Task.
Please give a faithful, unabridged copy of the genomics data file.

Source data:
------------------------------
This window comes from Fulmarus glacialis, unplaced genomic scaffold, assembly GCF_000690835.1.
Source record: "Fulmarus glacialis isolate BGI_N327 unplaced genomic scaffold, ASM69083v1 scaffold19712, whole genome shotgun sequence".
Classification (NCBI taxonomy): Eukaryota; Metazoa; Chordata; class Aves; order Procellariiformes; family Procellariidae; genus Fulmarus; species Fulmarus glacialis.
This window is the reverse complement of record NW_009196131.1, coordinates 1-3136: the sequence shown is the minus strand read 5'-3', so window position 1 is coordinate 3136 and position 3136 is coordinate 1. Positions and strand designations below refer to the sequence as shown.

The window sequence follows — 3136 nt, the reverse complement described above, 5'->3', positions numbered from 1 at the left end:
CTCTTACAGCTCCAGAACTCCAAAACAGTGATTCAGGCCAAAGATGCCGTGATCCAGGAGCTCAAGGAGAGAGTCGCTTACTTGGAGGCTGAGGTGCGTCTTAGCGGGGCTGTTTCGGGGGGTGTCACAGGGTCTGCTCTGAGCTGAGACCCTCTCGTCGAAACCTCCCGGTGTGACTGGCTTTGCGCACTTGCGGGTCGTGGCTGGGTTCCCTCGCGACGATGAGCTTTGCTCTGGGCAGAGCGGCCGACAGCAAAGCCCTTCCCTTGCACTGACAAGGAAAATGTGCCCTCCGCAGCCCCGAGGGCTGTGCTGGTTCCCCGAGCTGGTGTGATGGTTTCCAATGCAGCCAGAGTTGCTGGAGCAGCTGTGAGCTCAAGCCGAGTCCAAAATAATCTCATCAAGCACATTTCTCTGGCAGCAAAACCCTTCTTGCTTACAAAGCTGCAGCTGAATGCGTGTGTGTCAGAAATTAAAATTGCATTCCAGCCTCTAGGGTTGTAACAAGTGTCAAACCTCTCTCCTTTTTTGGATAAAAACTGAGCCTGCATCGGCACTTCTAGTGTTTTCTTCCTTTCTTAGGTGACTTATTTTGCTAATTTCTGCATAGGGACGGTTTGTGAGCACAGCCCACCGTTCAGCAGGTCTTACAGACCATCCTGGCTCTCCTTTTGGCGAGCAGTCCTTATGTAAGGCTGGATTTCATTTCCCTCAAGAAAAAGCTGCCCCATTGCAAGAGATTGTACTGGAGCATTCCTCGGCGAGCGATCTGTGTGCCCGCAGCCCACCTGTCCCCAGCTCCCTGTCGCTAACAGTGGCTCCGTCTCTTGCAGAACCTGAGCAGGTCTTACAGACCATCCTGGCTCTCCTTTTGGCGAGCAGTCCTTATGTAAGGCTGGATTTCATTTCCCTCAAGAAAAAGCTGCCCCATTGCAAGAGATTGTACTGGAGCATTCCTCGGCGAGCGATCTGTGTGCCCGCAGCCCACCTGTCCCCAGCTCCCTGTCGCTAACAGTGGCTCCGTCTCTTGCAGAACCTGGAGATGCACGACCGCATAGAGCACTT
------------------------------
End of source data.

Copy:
This window comes from Fulmarus glacialis, unplaced genomic scaffold, assembly GCF_000690835.1.
Source record: "Fulmarus glacialis isolate BGI_N327 unplaced genomic scaffold, ASM69083v1 scaffold19712, whole genome shotgun sequence".
Classification (NCBI taxonomy): Eukaryota; Metazoa; Chordata; class Aves; order Procellariiformes; family Procellariidae; genus Fulmarus; species Fulmarus glacialis.
This window is the reverse complement of record NW_009196131.1, coordinates 1-3136: the sequence shown is the minus strand read 5'-3', so window position 1 is coordinate 3136 and position 3136 is coordinate 1. Positions and strand designations below refer to the sequence as shown.

The window sequence follows — 3136 nt, the reverse complement described above, 5'->3', positions numbered from 1 at the left end:
CTCTTACAGCTCCAGAACTCCAAAACAGTGATTCAGGCCAAAGATGCCGTGATCCAGGAGCTCAAGGAGAGAGTCGCTTACTTGGAGGCTGAGGTGCGTCTTAGCGGGGCTGTTTCGGGGGGTGTCACAGGGTCTGCTCTGAGCTGAGACCCTCTCGTCGAAACCTCCCGGTGTGACTGGCTTTGCGCACTTGCGGGTCGTGGCTGGGTTCCCTCGCGACGATGAGCTTTGCTCTGGGCAGAGCGGCCGACAGCAAAGCCCTTCCCTTGCACTGACAAGGAAAATGTGCCCTCCGCAGCCCCGAGGGCTGTGCTGGTTCCCCGAGCTGGTGTGATGGTTTCCAATGCAGCCAGAGTTGCTGGAGCAGCTGTGAGCTCAAGCCGAGTCCAAAATAATCTCATCAAGCACATTTCTCTGGCAGCAAAACCCTTCTTGCTTACAAAGCTGCAGCTGAATGCGTGTGTGTCAGAAATTAAAATTGCATTCCAGCCTCTAGGGTTGTAACAAGTGTCAAACCTCTCTCCTTTTTTGGATAAAAACTGAGCCTGCATCGGCACTTCTAGTGTTTTCTTCCTTTCTTAGGTGACTTATTTTGCTAATTTCTGCATAGGGACGGTTTGTGAGCACAGCCCACCGTTCAGCAGGTCTTACAGACCATCCTGGCTCTCCTTTTGGCGAGCAGTCCTTATGTAAGGCTGGATTTCATTTCCCTCAAGAAAAAGCTGCCCCATTGCAAGAGATTGTACTGGAGCATTCCTCGGCGAGCGATCTGTGTGCCCGCAGCCCACCTGTCCCCAGCTCCCTGTCGCTAACAGTGGCTCCGTCTCTTGCAGAACCTGAGCAGGTCTTACAGACCATCCTGGCTCTCCTTTTGGCGAGCAGTCCTTATGTAAGGCTGGATTTCATTTCCCTCAAGAAAAAGCTGCCCCATTGCAAGAGATTGTACTGGAGCATTCCTCGGCGAGCGATCTGTGTGCCCGCAGCCCACCTGTCCCCAGCTCCCTGTCGCTAACAGTGGCTCCGTCTCTTGCAGAACCTGGAGATGCACGACCGCATAGAGCACTT